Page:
Food & drink
Yummy! These are Malta's 5 favourite Christmas treats
Can't wait to have these seasonal goodies on our tastebuds!

Melanie Drury

Every season brings with it its very own set of flavours and Christmas in Malta has its very own seasonal treats. Get your ovens warm because here's how to make them.

Christmas log

Bite into a Maltese Christmas log and instead of landing on the soft sponge that's traditional in other countries, you'll find a delightful mixture of biscuits, dried fruits and nuts. 

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Pick your favourite nuts (hazelnuts, walnuts, pecans, etc), add a sprinkle of dried fruits (dates, raisins, dried cherries, etc) and a delicious choice of spices (cinnamon, nutmeg, cloves, etc), and you're there. 

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Mince Pies

Probably inherited from the British, mince pies are very much a Maltese Christmas tradition. You might even get one with your cappuccino at a cafe during the Christmas season.

But really, there is nothing quite as yummy as homemade mincemeat made with raisins, currants, sultanas, candied peel, apples, oranges, lemons and a delightful array of spices.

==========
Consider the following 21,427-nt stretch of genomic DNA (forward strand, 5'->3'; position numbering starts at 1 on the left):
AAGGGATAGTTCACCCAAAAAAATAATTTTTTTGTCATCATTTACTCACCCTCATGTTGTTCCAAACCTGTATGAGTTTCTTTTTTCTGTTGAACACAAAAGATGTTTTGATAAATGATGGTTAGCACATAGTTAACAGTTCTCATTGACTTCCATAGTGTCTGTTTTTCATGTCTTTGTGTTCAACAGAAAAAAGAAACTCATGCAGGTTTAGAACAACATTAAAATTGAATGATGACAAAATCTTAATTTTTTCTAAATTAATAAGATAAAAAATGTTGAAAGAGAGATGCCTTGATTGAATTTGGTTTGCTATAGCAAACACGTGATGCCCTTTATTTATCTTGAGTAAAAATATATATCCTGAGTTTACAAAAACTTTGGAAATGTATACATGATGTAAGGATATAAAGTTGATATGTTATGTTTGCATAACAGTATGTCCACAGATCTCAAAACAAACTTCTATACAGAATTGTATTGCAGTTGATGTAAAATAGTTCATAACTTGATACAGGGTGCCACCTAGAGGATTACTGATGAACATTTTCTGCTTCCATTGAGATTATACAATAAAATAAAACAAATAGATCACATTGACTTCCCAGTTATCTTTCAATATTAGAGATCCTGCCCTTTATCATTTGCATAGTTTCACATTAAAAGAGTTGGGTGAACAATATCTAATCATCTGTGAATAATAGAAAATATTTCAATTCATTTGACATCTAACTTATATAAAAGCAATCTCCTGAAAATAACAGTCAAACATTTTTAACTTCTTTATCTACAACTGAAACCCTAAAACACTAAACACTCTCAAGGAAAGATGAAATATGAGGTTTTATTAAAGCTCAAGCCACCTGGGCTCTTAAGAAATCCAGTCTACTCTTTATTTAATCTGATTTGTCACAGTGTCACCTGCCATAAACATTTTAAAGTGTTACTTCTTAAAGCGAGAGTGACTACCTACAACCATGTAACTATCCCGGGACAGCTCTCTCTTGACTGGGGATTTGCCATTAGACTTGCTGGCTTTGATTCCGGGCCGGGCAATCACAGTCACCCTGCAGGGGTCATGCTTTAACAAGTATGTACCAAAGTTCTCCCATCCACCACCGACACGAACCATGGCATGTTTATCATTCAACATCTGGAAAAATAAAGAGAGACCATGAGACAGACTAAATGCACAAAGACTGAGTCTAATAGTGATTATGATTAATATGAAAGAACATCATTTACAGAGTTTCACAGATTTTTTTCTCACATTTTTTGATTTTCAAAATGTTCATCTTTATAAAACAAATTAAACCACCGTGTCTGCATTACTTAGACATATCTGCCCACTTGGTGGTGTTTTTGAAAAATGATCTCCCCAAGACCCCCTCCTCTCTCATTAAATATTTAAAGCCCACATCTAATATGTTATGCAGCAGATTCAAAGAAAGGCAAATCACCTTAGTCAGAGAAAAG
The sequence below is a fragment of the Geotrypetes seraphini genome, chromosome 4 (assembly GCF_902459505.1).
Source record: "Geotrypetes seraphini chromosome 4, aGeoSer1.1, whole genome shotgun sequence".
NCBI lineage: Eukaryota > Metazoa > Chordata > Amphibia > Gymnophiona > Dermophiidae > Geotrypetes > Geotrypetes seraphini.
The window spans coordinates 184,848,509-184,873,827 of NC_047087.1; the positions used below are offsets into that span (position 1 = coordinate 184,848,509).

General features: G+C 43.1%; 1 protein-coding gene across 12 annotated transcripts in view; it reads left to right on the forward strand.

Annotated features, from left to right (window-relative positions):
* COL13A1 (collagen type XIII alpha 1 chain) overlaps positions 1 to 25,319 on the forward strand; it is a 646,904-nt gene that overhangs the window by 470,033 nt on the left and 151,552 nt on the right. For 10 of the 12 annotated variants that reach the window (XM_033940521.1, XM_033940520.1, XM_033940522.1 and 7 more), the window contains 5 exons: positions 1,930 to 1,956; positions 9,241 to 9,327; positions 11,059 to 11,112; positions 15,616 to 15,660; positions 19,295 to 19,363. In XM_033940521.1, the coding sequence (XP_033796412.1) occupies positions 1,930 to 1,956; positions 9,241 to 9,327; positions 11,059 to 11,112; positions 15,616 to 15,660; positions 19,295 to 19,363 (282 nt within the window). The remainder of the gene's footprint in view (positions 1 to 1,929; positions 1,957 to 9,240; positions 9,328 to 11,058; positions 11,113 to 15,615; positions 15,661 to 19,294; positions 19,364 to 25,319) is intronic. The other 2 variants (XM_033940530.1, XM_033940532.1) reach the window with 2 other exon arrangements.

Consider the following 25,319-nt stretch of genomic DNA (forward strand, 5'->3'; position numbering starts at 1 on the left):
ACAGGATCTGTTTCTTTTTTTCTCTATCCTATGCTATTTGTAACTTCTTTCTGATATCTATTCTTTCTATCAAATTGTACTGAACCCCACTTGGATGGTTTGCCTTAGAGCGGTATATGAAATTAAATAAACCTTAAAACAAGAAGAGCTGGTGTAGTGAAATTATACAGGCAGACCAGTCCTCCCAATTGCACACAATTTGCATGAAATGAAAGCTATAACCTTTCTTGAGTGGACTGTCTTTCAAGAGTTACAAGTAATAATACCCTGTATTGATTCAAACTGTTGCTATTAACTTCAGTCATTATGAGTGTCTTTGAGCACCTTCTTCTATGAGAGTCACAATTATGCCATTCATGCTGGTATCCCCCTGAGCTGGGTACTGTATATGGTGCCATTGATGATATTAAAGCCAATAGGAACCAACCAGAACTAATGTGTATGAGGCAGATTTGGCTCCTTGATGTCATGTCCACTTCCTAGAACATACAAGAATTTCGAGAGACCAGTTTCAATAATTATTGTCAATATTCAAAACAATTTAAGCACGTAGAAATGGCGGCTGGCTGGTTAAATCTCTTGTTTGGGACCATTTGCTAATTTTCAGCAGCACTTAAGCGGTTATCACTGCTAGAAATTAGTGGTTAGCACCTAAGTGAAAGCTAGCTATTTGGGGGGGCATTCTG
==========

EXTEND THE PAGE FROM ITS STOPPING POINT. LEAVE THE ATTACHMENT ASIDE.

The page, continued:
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Pudina tal-hobz

We all know the worldwide traditional Christmas pudding that's full of fruits. But Malta's unique bread pudding beats it any day (we unanimously agree!)

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Born out of recycling stale Maltese bread by allowing it to soak in milk, just throw in anything else in your cupboard (sultanas, orange peel, dessicated coconut, cocoa, mixed nuts) and hey presto! 

Qaghaq tal-ghasel

It may surprise you to discover that Malta's traditional 'honey rings' were originally a festive sweet, because their popularity has made them available pretty much all the year round! 

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Despite being called 'honey rings,' commercial versions of these delicious traditional Maltese sweets are filled with treacle these days.

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Imbuljuta tal-qastan

Imbuljuta is a Maltese drink that was traditionally served after Midnight Mass on Christmas and New Year’s Eve, but has infiltrated into cosy nights when you want something hot, spicy and deliciously seasonal. 

Made with chocolate, orange, cinnamon and cloves, and served piping hot in mugs or small bowls, it is truly to die for.

23rd December 2021


Melanie Drury
Written by
Melanie Drury
Melanie was born and raised in Malta and has spent a large chunk of her life travelling solo around the world. Back on the island with a new outlook, she realised just how much wealth her little island home possesses.

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